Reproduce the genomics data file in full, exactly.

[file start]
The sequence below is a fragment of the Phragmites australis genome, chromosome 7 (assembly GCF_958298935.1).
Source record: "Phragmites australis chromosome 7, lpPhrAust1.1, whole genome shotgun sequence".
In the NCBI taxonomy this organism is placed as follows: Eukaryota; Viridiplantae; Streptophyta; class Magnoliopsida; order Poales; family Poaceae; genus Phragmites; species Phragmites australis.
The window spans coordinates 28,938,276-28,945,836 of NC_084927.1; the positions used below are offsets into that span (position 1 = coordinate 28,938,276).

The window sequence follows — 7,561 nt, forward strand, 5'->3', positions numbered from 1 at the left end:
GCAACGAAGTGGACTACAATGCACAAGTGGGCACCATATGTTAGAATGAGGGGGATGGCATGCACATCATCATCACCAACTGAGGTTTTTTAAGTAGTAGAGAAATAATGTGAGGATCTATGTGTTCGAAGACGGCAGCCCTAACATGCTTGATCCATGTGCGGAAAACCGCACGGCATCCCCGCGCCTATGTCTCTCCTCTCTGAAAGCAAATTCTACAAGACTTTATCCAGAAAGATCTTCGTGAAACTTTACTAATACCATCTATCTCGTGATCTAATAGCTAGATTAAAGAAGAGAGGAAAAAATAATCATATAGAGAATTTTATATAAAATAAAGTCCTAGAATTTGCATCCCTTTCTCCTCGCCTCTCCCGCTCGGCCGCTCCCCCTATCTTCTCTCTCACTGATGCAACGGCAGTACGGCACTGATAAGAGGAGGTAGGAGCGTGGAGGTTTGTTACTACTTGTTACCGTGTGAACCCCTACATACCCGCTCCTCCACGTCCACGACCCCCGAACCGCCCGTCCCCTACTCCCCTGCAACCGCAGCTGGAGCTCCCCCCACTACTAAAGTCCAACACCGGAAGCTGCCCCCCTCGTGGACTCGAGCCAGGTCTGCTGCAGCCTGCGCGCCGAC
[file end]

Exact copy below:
The sequence below is a fragment of the Phragmites australis genome, chromosome 7 (assembly GCF_958298935.1).
Source record: "Phragmites australis chromosome 7, lpPhrAust1.1, whole genome shotgun sequence".
In the NCBI taxonomy this organism is placed as follows: Eukaryota; Viridiplantae; Streptophyta; class Magnoliopsida; order Poales; family Poaceae; genus Phragmites; species Phragmites australis.
The window spans coordinates 28,938,276-28,945,836 of NC_084927.1; the positions used below are offsets into that span (position 1 = coordinate 28,938,276).

The window sequence follows — 7,561 nt, forward strand, 5'->3', positions numbered from 1 at the left end:
GCAACGAAGTGGACTACAATGCACAAGTGGGCACCATATGTTAGAATGAGGGGGATGGCATGCACATCATCATCACCAACTGAGGTTTTTTAAGTAGTAGAGAAATAATGTGAGGATCTATGTGTTCGAAGACGGCAGCCCTAACATGCTTGATCCATGTGCGGAAAACCGCACGGCATCCCCGCGCCTATGTCTCTCCTCTCTGAAAGCAAATTCTACAAGACTTTATCCAGAAAGATCTTCGTGAAACTTTACTAATACCATCTATCTCGTGATCTAATAGCTAGATTAAAGAAGAGAGGAAAAAATAATCATATAGAGAATTTTATATAAAATAAAGTCCTAGAATTTGCATCCCTTTCTCCTCGCCTCTCCCGCTCGGCCGCTCCCCCTATCTTCTCTCTCACTGATGCAACGGCAGTACGGCACTGATAAGAGGAGGTAGGAGCGTGGAGGTTTGTTACTACTTGTTACCGTGTGAACCCCTACATACCCGCTCCTCCACGTCCACGACCCCCGAACCGCCCGTCCCCTACTCCCCTGCAACCGCAGCTGGAGCTCCCCCCACTACTAAAGTCCAACACCGGAAGCTGCCCCCCTCGTGGACTCGAGCCAGGTCTGCTGCAGCCTGCGCGCCGAC